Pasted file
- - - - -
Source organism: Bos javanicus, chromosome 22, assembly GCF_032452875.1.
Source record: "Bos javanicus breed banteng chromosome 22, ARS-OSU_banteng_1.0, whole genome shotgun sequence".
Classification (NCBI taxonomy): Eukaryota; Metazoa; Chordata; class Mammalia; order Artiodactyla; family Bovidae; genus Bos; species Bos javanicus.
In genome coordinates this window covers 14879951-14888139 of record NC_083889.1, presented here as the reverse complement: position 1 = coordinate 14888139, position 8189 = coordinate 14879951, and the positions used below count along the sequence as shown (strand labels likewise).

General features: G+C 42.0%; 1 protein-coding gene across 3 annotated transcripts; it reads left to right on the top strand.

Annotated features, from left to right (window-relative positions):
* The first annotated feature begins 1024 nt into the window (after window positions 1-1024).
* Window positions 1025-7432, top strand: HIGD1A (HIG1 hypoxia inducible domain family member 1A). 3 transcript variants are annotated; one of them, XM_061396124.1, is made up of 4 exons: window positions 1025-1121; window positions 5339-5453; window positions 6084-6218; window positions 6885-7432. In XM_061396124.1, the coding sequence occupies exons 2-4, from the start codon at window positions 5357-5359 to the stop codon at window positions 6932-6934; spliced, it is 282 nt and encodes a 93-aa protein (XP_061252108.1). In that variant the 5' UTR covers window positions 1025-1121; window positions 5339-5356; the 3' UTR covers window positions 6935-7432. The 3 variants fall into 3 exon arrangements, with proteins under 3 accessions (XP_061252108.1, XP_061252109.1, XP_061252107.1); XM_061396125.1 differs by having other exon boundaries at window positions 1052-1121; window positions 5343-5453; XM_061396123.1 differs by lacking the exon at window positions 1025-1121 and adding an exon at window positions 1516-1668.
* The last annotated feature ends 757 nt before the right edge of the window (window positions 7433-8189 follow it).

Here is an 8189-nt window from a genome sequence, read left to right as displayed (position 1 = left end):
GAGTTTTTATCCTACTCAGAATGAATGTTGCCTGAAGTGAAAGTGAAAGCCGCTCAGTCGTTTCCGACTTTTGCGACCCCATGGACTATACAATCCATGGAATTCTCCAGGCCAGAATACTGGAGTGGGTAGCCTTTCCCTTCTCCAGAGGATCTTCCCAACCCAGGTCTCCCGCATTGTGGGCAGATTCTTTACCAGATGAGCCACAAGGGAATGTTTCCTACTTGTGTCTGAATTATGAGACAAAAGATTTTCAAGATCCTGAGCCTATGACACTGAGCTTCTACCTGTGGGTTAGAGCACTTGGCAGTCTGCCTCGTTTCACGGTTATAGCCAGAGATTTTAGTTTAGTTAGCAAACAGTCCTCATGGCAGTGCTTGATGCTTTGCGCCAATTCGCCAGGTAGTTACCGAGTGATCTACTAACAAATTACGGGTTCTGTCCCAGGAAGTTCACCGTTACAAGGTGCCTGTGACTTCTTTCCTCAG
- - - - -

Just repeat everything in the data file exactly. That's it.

Source organism: Bos javanicus, chromosome 22, assembly GCF_032452875.1.
Source record: "Bos javanicus breed banteng chromosome 22, ARS-OSU_banteng_1.0, whole genome shotgun sequence".
Classification (NCBI taxonomy): Eukaryota; Metazoa; Chordata; class Mammalia; order Artiodactyla; family Bovidae; genus Bos; species Bos javanicus.
In genome coordinates this window covers 14879951-14888139 of record NC_083889.1, presented here as the reverse complement: position 1 = coordinate 14888139, position 8189 = coordinate 14879951, and the positions used below count along the sequence as shown (strand labels likewise).

General features: G+C 42.0%; 1 protein-coding gene across 3 annotated transcripts; it reads left to right on the top strand.

Annotated features, from left to right (window-relative positions):
* The first annotated feature begins 1024 nt into the window (after window positions 1-1024).
* Window positions 1025-7432, top strand: HIGD1A (HIG1 hypoxia inducible domain family member 1A). 3 transcript variants are annotated; one of them, XM_061396124.1, is made up of 4 exons: window positions 1025-1121; window positions 5339-5453; window positions 6084-6218; window positions 6885-7432. In XM_061396124.1, the coding sequence occupies exons 2-4, from the start codon at window positions 5357-5359 to the stop codon at window positions 6932-6934; spliced, it is 282 nt and encodes a 93-aa protein (XP_061252108.1). In that variant the 5' UTR covers window positions 1025-1121; window positions 5339-5356; the 3' UTR covers window positions 6935-7432. The 3 variants fall into 3 exon arrangements, with proteins under 3 accessions (XP_061252108.1, XP_061252109.1, XP_061252107.1); XM_061396125.1 differs by having other exon boundaries at window positions 1052-1121; window positions 5343-5453; XM_061396123.1 differs by lacking the exon at window positions 1025-1121 and adding an exon at window positions 1516-1668.
* The last annotated feature ends 757 nt before the right edge of the window (window positions 7433-8189 follow it).

Here is an 8189-nt window from a genome sequence, read left to right as displayed (position 1 = left end):
GAGTTTTTATCCTACTCAGAATGAATGTTGCCTGAAGTGAAAGTGAAAGCCGCTCAGTCGTTTCCGACTTTTGCGACCCCATGGACTATACAATCCATGGAATTCTCCAGGCCAGAATACTGGAGTGGGTAGCCTTTCCCTTCTCCAGAGGATCTTCCCAACCCAGGTCTCCCGCATTGTGGGCAGATTCTTTACCAGATGAGCCACAAGGGAATGTTTCCTACTTGTGTCTGAATTATGAGACAAAAGATTTTCAAGATCCTGAGCCTATGACACTGAGCTTCTACCTGTGGGTTAGAGCACTTGGCAGTCTGCCTCGTTTCACGGTTATAGCCAGAGATTTTAGTTTAGTTAGCAAACAGTCCTCATGGCAGTGCTTGATGCTTTGCGCCAATTCGCCAGGTAGTTACCGAGTGATCTACTAACAAATTACGGGTTCTGTCCCAGGAAGTTCACCGTTACAAGGTGCCTGTGACTTCTTTCCTCAG